Meet Wellness Collective, our immersive curriculum with Athleta that hooks you up with actionable advice from the smartest experts and brand founders in wellness right now. Get the goods at our monthly event series in New York City plus our online one-month wellness plans. Here, Rachel Drori founder of Daily Harvest, shares her four-week guide for ways to turn food into a form of self care.
Whether you’re one to devour every your plate in five minutes or into slowly savoring each bite, eating a meal that hits all the food groups and is chef’s kiss-approved feels like the equivalent of earning an Olympic gold medal (for just living your life).
More than being a nutritional element that, you know, fuels your body, food (and everything that goes into creating a dish) is ultimately a form of self care—hence the unmatched feeling of diving into your meal of choice.
“Living good starts with good food,” says Rachel Drori, founder and CEO of Daily Harvest. “And I believe Hippocrates was right when he said, ‘Let food be thy medicine’—but the pace of life today has forced us to substitute care for convenience.” Don’t lie: How many times have you decided on a bar you found at the bottom of your gym bag instead of a real meal for the sake of time and ease?
“Practicing self care means having self-compassion, and this should be a daily ritual.”
Treating food as a form of self love was actually the inspiration for Drori to create Daily Harvest—a direct-to-consumer brand that delivers chef-crafted, nourishing food built on organic fruits and vegetables—but she doesn’t believe you need to sacrifice ease to get it. “Practicing self care means having self compassion, and this should be a daily ritual,” she explains.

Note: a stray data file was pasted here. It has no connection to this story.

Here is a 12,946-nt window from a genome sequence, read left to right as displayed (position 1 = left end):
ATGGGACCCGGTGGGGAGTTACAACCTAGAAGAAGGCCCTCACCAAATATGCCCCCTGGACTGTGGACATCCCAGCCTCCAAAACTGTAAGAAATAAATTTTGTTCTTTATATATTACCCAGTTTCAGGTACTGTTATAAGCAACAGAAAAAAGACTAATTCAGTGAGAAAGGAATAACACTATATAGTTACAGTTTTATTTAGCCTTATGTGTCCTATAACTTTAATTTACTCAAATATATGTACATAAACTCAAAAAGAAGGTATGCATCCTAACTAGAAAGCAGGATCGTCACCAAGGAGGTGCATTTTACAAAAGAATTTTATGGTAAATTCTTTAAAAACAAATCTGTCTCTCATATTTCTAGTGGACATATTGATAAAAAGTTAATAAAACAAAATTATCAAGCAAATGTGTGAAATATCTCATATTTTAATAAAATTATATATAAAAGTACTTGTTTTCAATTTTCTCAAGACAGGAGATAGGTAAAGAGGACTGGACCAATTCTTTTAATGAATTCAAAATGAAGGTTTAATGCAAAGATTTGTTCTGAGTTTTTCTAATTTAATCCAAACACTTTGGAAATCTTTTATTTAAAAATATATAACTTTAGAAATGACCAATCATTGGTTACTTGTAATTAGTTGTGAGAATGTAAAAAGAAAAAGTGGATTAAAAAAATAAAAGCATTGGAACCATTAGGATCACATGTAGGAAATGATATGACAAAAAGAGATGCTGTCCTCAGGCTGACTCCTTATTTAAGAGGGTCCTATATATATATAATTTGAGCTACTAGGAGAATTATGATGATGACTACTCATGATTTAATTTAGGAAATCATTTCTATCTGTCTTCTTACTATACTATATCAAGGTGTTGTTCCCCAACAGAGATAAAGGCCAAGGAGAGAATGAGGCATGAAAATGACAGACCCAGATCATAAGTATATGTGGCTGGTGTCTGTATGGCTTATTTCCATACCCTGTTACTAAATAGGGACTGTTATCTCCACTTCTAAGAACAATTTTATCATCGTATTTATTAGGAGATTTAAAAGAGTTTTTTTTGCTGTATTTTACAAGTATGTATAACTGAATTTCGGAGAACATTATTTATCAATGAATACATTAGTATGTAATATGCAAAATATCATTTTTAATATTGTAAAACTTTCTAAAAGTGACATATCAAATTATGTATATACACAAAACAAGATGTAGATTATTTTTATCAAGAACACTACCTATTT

Creating a moment of recentering at mealtime is about shifting your mindset to focus on the food and yourself—and that’s it. “I believe that food as a form of self care is foundational,” Drori says. “When I eat better, I feel better and can perform at my peak.” Amen, am I right?
“Unfortunately, a lot of food that’s available today is filled with additives, preservatives and fillers,” Drori says. “Read labels and have a transparent relationship with the food you eat.” Similar to how you probably wouldn’t invite a random stranger over for a cup of matcha, you shouldn’t invite random who-knows-what ingredients to your bowl.
“Traditionally, conversations about healthy diets have been focused on cutting out unhealthy food, but new studies are finding that a low intake of healthy, organic foods is actually more important for your long-term health,” Drori says.
Rather than falling into that food elimination trap, simply start tossing in an extra serving of fruits or veggies to any dish you’re whipping up. Not only does it introduce you to additional nutrition (yay), you’ll be welcoming in a range of new flavors. Who knows? Maybe you’re about to discover your new favorite side dish.
Of course, riding solo in the kitchen can be cathartic, but enjoying a homemade dinner with the people you love and respect most is just downright special—and could even become a newfound tradition.
“Some of my most cherished moments are family trips to our neighborhood grocery store or cooking Sunday dinners together,” Drori says. Lingering over a long meal with your BFF or cooking together with your family is a direct route to all the personal-fulfillment feels.
Face it—you’re going to have those days where you’re the home-cook goddess of all things health and wellness and ones when you just want to eat comfort food and binge-watch TV. Guess what? There’s room for both.
“We’re human, and you shouldn’t aspire to eat perfectly all the time,” Drori says. “Instead, find a balance between nourishing your body with healthy foods and treating yourself.” Integrating food into your self-care practices means prioritizing balance—with all the whole grains, greens, and doughnuts in tow.
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